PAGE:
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Rangell, L. (2007). Response to Dr. Wallerstein: Part 2. Psychoanal. Psychol., 24(3):518-520.

(2007). Psychoanalytic Psychology, 24(3):518-520

Response to Dr. Wallerstein: Part 2 Related Papers

Leo Rangell, M.D.

I welcome the continuing discussion. Although Bob Wallerstein and I have indeed been close and allied colleagues on major theoretical subjects throughout the years, I feel it worthwhile to pursue the current division to as much depth as possible. The differences represent not only a point of departure between two active individuals, but also a divide in the analytic world. I hope it can be widely helpful to expose and not to obscure these.

While we are discussing Wallerstein's role in the current theoretical diversity, I am glad he agrees that the present state of pluralism is more divisive than creative.

I will take up the issues not by the number, but by the concepts. What needs the most clarification is a subtle combination of various levels of Wallerstein's contributions to the question of “one or many” theories. The issues of concern are what he actually presented at the crucial Montreal Congress, what the audience came away with from what he said, what Wallerstein's own personal opinions were on that occasion, what they are now, what they were before the Congress, his current version of the future, and the reasoning behind his varied views. I aver that there are obscurities and inconsistencies that need to be clarified. There are also differences as to what our differences are.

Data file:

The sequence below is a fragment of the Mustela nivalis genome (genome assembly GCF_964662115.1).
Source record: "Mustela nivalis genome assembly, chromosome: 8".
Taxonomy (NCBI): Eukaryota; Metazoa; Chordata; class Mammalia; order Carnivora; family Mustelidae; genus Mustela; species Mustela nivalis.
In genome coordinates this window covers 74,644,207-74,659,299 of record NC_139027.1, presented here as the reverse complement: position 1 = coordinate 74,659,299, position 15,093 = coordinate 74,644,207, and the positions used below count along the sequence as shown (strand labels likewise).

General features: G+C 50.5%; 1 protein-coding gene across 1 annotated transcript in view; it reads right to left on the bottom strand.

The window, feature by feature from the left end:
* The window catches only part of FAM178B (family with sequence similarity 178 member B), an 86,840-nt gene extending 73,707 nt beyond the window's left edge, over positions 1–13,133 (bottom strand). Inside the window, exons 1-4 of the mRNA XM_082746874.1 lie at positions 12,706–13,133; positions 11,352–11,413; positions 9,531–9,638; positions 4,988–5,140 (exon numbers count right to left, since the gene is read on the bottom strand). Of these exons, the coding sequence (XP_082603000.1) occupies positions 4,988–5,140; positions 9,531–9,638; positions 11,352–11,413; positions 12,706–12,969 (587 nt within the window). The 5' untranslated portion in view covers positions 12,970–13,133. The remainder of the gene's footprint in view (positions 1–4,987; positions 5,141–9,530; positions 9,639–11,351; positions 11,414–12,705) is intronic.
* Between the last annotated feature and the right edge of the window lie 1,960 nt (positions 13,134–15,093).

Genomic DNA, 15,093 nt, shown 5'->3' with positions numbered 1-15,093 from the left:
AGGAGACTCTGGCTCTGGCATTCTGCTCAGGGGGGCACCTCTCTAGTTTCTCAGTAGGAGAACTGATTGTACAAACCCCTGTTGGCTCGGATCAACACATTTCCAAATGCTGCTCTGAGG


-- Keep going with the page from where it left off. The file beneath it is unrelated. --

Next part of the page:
The first issue in which (this commentary) claims that our two views are “radically different” is about his view that every new theory “purports to be a complete metapsychology,” both in its explanatory reach and in treating the gamut of psychopathology.

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